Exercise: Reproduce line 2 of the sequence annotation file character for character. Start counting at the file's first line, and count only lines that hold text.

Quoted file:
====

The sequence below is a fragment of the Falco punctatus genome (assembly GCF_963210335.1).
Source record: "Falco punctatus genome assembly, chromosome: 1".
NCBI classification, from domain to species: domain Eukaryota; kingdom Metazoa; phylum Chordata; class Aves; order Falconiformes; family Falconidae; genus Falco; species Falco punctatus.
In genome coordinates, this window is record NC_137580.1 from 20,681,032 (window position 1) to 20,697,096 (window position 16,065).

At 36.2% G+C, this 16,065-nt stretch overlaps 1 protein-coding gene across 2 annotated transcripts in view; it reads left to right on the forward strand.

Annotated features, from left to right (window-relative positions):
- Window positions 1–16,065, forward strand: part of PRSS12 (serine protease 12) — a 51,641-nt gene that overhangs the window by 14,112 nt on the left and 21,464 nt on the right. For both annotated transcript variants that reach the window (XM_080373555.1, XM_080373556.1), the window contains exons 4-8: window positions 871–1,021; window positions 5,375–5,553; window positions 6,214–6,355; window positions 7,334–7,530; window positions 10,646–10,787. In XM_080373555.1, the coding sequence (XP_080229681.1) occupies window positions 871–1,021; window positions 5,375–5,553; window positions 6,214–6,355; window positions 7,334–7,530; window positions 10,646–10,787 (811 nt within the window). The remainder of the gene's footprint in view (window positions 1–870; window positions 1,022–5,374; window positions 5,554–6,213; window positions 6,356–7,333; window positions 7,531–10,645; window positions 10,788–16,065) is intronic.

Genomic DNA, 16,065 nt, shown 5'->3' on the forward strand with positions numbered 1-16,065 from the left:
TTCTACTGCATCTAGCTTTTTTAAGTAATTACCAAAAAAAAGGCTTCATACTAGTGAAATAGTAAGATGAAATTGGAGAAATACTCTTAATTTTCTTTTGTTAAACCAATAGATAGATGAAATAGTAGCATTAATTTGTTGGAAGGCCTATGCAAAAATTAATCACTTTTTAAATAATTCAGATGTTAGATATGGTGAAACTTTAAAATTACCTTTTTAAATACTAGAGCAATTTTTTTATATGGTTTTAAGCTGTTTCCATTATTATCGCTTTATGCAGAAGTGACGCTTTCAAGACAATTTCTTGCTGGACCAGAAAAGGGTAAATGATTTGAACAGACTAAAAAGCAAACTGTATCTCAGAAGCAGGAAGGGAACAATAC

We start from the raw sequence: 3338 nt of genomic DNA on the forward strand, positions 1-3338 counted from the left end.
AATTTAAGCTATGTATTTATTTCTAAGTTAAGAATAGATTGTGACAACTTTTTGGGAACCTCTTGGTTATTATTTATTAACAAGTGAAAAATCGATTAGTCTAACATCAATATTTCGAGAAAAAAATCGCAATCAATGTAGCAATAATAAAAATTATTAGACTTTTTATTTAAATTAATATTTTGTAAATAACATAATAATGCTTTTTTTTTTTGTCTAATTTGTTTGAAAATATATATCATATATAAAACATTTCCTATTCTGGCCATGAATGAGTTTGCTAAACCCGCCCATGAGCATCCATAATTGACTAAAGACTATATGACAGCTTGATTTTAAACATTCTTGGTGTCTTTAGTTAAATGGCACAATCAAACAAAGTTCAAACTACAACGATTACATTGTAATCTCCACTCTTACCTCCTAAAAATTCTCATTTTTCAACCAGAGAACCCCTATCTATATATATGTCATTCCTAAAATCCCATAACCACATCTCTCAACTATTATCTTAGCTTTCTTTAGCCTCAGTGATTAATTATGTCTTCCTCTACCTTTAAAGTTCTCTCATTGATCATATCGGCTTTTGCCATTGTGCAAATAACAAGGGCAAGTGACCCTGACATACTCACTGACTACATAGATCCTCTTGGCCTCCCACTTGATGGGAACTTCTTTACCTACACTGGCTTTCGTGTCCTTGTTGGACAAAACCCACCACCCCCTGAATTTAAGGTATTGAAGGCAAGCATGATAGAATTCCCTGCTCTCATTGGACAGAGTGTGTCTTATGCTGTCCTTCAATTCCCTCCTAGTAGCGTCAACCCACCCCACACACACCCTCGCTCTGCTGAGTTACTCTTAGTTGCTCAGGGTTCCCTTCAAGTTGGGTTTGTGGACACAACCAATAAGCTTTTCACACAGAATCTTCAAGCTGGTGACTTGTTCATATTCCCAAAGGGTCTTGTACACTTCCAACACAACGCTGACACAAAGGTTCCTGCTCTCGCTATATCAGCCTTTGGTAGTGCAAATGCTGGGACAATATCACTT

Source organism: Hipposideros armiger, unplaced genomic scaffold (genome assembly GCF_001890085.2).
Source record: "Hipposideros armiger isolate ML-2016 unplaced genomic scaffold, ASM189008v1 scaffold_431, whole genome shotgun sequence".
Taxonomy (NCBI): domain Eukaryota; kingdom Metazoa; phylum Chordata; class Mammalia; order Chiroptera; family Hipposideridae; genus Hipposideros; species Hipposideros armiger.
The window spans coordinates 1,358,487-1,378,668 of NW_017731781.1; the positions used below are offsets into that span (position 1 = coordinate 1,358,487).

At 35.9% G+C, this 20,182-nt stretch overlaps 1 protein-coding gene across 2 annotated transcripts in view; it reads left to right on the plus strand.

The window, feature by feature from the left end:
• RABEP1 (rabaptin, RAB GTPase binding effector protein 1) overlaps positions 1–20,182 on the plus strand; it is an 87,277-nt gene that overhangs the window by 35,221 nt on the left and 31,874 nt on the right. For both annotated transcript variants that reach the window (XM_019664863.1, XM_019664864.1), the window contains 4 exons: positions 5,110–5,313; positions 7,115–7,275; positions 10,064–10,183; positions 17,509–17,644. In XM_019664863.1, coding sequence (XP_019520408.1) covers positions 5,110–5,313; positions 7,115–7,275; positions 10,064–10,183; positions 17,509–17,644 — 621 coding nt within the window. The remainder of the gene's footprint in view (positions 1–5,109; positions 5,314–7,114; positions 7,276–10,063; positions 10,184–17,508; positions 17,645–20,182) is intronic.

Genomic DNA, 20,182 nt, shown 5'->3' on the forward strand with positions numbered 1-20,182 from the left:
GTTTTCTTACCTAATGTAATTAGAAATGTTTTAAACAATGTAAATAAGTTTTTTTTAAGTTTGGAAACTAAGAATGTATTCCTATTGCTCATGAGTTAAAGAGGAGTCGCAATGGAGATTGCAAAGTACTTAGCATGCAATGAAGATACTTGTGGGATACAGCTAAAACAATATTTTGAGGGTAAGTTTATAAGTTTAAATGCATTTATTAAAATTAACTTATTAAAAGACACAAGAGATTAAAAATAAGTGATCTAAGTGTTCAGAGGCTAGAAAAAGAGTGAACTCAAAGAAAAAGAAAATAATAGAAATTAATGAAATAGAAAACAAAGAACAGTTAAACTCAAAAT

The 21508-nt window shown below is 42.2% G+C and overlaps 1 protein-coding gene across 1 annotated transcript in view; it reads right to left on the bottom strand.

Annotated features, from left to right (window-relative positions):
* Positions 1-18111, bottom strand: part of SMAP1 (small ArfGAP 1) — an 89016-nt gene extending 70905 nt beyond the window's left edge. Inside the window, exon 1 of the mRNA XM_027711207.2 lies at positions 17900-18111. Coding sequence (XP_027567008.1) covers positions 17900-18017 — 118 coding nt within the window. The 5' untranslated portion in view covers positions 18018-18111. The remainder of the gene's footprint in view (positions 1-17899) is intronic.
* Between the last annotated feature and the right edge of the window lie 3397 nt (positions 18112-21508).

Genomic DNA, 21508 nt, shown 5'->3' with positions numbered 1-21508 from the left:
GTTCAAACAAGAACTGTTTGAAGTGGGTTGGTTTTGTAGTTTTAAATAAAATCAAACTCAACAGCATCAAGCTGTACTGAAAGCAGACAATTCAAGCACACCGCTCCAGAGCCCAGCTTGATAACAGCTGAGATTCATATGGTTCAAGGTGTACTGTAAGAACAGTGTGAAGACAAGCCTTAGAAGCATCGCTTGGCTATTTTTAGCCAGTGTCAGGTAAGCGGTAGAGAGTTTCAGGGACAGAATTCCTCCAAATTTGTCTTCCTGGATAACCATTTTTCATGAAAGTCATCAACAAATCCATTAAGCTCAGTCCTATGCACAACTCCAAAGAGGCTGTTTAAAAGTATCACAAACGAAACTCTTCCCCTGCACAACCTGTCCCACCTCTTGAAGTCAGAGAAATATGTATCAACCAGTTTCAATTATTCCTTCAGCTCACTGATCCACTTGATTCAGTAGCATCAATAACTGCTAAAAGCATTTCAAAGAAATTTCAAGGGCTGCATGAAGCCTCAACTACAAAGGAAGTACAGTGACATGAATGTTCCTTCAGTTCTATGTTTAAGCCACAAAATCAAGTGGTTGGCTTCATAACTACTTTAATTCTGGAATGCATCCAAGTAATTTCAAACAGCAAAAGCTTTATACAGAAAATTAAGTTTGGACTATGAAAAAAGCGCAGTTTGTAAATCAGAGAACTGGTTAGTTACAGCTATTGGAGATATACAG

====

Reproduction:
Source record: "Falco punctatus genome assembly, chromosome: 1".